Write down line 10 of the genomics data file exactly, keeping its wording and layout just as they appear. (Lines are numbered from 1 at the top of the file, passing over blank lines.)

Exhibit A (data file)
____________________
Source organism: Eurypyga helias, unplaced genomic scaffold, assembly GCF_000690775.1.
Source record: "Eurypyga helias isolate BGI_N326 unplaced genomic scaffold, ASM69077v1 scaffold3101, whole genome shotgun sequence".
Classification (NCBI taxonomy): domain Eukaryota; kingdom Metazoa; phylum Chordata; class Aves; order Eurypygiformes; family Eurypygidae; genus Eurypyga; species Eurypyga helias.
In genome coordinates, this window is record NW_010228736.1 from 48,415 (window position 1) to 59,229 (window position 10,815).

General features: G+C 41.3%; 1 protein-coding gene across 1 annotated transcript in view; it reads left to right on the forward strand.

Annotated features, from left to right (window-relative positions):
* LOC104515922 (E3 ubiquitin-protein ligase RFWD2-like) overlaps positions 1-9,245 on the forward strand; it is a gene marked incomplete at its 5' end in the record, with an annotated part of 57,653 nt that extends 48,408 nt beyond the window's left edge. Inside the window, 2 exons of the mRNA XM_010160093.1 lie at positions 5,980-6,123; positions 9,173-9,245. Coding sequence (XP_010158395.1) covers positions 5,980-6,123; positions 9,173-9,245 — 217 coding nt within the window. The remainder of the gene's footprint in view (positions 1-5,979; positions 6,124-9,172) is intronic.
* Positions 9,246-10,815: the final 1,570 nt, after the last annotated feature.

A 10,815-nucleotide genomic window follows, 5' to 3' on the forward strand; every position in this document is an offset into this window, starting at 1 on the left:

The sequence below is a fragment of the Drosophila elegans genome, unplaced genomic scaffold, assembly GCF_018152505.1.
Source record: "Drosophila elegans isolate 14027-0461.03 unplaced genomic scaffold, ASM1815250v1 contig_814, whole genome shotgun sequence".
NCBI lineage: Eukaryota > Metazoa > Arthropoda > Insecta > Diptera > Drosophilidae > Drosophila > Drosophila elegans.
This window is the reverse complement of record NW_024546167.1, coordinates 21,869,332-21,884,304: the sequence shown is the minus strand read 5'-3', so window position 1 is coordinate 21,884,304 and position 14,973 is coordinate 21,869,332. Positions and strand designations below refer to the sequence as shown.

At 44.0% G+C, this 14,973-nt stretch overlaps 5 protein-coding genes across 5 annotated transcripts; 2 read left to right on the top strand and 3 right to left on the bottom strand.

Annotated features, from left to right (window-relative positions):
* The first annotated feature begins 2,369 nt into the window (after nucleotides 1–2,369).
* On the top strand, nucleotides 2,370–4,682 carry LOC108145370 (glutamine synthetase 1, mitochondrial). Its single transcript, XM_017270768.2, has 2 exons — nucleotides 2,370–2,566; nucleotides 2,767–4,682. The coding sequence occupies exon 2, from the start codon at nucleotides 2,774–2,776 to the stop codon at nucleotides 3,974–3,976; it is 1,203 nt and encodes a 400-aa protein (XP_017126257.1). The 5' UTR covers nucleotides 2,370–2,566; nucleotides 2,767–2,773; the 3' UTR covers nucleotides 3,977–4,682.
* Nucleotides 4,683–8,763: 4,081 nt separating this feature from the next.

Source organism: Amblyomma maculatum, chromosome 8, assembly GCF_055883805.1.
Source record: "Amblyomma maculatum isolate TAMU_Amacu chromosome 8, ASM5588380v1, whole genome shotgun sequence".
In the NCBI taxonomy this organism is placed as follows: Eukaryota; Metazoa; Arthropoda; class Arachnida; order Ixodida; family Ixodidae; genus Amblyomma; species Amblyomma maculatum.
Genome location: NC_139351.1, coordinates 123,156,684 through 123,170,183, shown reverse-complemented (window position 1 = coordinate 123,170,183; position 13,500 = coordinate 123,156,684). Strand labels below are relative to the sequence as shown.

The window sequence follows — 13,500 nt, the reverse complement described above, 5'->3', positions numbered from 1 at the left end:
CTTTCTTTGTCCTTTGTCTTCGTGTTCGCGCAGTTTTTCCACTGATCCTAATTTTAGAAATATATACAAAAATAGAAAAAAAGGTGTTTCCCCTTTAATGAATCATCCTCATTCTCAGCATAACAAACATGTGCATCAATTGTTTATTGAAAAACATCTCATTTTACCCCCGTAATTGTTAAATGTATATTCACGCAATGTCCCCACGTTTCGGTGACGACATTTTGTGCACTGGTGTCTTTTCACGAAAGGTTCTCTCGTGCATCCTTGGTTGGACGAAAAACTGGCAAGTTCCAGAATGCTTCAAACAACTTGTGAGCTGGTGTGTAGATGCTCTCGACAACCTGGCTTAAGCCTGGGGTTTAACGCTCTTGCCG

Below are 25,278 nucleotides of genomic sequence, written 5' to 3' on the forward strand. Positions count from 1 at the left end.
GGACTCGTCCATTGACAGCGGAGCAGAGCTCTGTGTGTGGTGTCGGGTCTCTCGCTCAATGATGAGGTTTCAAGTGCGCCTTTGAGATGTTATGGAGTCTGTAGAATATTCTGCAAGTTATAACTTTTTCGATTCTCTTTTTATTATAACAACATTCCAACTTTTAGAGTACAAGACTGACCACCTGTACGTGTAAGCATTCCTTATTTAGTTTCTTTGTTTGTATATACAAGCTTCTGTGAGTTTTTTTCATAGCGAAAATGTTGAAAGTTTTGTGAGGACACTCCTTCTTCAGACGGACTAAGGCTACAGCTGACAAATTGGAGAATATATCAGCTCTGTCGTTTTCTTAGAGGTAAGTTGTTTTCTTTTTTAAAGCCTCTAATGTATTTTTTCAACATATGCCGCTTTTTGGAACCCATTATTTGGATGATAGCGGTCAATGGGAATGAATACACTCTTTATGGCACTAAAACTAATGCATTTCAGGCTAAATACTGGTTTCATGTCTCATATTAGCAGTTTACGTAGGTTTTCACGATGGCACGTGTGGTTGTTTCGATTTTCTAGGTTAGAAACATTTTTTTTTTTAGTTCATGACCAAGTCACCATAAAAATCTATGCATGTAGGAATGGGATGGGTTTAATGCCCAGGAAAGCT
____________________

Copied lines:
The sequence below is a fragment of the Drosophila elegans genome, unplaced genomic scaffold, assembly GCF_018152505.1.